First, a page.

Asian growth to slow as subprime bites-Morgan Stanley

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HONG KONG, Sept 25 (Reuters) U.S. consumption demand is being crimped by the subprime mortgage crisis and this in turn could hurt Asian growth, Morgan Stanley's Asia Chairman Stephen Roach said on Tuesday.

''Courtesy of subprime, the mortgage refinancing business has changed overnight and consumer home owners are having a difficult time extracting wealth from their assets,'' Roach told a luncheon gathering.

''The days of open ended consumption are over. We are moving into a period of slower consumption growth,'' he said.

''If the world's biggest consumer slows down that does spell tougher growth prospects for Asia.'' Roach's comments follow a day after the International Monetary Fund said the impact of the credit crunch will likely slow global economic expansion.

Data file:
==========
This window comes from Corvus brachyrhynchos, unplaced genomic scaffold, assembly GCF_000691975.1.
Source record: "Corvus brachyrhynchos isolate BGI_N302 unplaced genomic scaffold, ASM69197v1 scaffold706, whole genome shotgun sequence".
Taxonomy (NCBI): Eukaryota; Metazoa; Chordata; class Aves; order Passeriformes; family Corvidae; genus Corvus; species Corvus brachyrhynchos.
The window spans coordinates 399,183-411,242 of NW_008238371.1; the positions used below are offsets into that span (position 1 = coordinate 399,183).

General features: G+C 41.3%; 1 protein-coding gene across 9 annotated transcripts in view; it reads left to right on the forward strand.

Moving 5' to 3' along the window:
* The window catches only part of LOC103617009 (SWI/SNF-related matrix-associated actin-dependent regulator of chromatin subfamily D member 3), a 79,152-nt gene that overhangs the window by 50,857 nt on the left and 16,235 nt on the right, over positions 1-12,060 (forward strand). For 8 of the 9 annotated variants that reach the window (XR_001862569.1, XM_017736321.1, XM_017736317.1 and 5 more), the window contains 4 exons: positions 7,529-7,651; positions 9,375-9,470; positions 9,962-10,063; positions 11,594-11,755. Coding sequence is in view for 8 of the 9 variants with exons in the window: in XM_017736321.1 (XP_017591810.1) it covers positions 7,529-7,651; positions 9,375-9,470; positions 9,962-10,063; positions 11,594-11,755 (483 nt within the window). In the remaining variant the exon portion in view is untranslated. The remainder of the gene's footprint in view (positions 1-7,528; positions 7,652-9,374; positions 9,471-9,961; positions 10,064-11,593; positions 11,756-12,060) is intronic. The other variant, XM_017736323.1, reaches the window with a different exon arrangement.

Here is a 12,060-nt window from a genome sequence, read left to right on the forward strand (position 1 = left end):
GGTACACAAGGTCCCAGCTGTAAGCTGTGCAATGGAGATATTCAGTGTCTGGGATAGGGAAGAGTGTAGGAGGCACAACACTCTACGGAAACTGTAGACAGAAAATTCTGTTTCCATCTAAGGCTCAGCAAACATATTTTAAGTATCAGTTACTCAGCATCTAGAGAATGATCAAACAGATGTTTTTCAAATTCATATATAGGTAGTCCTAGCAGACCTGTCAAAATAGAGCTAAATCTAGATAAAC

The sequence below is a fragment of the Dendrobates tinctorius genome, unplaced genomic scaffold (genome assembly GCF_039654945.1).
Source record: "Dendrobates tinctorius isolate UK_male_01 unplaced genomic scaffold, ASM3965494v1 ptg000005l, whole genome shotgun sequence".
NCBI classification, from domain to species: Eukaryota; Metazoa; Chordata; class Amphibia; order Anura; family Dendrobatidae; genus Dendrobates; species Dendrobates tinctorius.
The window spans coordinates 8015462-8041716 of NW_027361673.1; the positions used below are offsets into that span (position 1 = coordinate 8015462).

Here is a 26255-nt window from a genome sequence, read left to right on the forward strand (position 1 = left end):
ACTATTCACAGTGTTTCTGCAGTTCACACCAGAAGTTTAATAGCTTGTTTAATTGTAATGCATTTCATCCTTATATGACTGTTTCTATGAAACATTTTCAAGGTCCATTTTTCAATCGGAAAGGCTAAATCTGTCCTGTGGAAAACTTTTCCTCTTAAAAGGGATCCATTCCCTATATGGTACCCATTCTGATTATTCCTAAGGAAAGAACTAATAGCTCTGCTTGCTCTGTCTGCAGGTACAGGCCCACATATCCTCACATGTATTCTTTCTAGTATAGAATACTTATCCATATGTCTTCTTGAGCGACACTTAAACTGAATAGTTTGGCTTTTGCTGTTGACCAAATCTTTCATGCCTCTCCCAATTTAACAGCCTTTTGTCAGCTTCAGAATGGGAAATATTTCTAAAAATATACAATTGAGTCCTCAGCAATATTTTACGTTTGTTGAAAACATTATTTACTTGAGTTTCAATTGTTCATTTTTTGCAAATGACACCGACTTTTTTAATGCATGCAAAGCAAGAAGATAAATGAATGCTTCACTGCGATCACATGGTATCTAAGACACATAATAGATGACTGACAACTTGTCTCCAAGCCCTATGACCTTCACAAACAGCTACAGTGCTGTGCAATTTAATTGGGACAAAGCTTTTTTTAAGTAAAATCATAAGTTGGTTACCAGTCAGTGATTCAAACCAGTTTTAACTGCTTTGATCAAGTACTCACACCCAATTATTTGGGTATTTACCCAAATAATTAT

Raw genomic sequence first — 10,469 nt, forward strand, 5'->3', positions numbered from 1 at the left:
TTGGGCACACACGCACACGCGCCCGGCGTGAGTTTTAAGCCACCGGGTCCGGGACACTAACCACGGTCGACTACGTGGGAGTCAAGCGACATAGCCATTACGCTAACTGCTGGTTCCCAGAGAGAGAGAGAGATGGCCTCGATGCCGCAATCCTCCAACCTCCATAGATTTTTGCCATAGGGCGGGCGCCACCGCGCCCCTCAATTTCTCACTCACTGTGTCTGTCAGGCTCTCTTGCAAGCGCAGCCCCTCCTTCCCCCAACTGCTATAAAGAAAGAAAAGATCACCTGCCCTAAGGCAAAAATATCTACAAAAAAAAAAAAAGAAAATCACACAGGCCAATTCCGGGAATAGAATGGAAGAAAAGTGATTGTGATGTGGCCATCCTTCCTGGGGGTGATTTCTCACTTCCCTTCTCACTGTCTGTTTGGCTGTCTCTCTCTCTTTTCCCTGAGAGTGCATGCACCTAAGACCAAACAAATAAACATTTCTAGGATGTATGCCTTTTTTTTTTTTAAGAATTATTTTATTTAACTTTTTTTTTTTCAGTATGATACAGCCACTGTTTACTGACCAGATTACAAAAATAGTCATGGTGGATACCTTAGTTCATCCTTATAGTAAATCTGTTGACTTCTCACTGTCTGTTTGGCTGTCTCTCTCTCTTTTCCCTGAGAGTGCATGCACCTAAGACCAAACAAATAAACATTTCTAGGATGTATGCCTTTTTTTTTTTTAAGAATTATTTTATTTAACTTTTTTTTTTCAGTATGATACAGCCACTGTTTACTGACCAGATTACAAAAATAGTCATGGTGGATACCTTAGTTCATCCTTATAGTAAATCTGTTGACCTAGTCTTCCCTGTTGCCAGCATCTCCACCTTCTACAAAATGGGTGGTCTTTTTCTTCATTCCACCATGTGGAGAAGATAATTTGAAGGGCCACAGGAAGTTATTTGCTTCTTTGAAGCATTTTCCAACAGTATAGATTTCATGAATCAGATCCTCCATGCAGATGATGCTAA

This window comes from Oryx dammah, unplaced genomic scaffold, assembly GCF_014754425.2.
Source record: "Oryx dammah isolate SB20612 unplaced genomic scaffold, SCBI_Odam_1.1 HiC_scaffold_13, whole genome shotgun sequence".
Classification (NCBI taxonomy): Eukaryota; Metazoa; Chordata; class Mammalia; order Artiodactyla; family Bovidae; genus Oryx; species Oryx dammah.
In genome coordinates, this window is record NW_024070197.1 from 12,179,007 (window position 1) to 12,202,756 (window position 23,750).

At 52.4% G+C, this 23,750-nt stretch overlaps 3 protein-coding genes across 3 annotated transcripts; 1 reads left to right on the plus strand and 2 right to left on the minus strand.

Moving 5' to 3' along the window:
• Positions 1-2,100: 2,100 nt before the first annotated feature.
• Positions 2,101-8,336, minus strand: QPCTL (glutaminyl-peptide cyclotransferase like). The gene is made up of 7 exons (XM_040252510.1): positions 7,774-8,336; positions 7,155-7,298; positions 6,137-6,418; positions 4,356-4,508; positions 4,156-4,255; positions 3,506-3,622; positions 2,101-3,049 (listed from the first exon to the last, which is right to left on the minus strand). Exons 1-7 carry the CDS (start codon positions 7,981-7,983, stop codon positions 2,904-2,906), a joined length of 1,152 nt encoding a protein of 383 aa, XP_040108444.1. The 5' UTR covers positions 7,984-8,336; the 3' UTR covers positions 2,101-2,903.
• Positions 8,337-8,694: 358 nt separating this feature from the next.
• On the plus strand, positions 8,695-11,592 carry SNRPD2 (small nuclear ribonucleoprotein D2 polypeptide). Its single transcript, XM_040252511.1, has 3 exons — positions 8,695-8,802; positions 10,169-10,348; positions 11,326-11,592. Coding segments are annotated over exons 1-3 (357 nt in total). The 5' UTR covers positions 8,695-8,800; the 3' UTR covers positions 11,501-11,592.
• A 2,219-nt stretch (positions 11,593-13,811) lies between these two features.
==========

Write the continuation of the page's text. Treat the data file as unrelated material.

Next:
Disagreeing with the argument that Asia had decoupled from the U.S. economy, Roach said the American consumer still wielded a lot of influence.

''Asia has benefited from world growth but the U.S. consumer is still in the driver's seat and that engine is sputtering,'' he said.

Roach also predicted more declines for the U.S. dollar, which has been weakening against most Asian currencies this year.

He gave three reasons for such an outlook -- the expectation that the U.S. Federal Reserve would cut interest rates to battle recession, the waning appetite for structured products sold by the U.S. to global investors and rising trade protectionism in the United States.

Calling it a monumental policy blunder, he said that passing trade legislations against China would not solve U.S. trade deficit problem.

''You cannot fix a multilateral problem by putting pressure on a bilateral exchange rate with one country,'' he said, adding that the United States had a trade deficit with 40 of its trading partners.

REUTERS PBB RN1729

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